Cheat Sheet Q&A: Setting all of your financial priorities:

Cheat Sheet Q&A: Setting all of your financial priorities:

Today's entry:  I love the morning show. This is now how I get my news since I am busy working and going to school at night. Just curious on your opinion in my  pursuit to escape the Rat Race...

If you had $10-15,000 at age 27 (with 20k in student loans for a 4yr degree, living at home, making under 40k a yr) would you:

1. Start investing in 401k/IRA+ diversifying in additional stocks ---while---renting an apartment? (Or).

2. Buy a home/rental property to live in while renting it out + activate a 401k/IRA plan? (Putting investing in additional stocks on the back burner when possible).

-kind Regards,

Bottom Line:This was a Facebook submission that I'm excited about addressing because it ties many important financial concepts together. You're also asking all of the right questions. So here's how I'd tackle the priorities and decision making:

1.  Ensure that if you have a 401k you're contributing enough to at least hit the maximum employer match (if one exists).

2. Provided that you plan to remain in the same area for a minimum  of 3 years I'd seek to buy a home. You'll likely find that it's cheaper than renting anyway and you'll be building home equity and will have fixed costs in the face of ever rising interest rent rates. There are programs that allow you buy with as little as  3% down.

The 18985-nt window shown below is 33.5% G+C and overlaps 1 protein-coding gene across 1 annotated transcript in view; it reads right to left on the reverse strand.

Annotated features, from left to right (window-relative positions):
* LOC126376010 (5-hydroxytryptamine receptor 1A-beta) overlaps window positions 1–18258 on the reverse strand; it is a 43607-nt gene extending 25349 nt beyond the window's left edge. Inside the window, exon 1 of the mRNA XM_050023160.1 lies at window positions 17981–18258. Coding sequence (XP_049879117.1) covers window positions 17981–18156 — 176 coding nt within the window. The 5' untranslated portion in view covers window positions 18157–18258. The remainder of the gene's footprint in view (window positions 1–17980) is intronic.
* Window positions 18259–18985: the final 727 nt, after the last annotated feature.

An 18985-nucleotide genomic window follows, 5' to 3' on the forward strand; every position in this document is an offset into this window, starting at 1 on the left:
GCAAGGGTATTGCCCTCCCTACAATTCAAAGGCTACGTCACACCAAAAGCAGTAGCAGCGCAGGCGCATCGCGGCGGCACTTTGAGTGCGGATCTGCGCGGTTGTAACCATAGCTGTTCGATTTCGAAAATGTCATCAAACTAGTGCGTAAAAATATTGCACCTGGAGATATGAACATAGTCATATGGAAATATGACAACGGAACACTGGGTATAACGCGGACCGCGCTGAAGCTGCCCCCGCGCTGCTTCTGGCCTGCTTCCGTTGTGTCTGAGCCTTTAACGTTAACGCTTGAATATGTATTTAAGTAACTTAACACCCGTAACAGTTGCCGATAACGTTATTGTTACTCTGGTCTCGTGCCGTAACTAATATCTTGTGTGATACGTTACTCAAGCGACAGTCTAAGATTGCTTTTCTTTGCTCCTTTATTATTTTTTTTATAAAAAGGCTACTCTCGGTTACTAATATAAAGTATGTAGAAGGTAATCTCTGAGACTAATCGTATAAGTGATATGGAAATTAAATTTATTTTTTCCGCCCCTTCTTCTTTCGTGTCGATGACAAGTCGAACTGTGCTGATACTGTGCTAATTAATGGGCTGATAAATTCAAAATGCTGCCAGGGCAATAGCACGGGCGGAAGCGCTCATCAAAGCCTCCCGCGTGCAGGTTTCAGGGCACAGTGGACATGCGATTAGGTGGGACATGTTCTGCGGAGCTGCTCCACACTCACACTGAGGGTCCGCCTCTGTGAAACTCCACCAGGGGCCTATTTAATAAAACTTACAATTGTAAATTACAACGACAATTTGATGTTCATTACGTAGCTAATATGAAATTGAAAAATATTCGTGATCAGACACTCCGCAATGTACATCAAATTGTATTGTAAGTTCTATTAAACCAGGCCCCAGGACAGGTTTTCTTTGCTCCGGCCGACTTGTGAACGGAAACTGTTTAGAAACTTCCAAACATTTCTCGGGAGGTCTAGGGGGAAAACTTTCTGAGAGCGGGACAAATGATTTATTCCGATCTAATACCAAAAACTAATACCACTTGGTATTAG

If you can put 20% down however - you should do so to avoid having  to pay for mortgage insurance. If you can't put 20% down and obtain a conventional mortgage,seek to obtain a non-FHA mortgage with the percentage of money you do have to put down (based on your guidance it's likely going to be less than 20%) as you'll be able  to eventually drop the mortgage insurance once you do have 20%+ home equity. With an FHA mortgage you can only get rid of mortgage insurance when you payoff the mortgage. This will save you many thousands of dollars over time.

3.  Going forward I'd take a third of free cash flow and apply it to paying down your debt ( starting with whatever has the highest interest rate first - regardless of loan type - student loan, mortgage, car, credit card,etc.), a third towards investing (aside  from your company sponsored 401k program) this is where an IRA in addition to your 401k is a good idea and a third you set aside for extras like vacations, unexpected expenses etc.

Long term financial success can seem complicated but it doesn't have to be. The most common path towards financial freedom comes from this simple combination:

  • Own your home
  • Investing stocks

Payoff  all debt 

  • Hopefully that's helpful & here's to your long term financial success!

If  you have a topic or question you'd like me to address email me:

Brian Mudd

Brian Mudd

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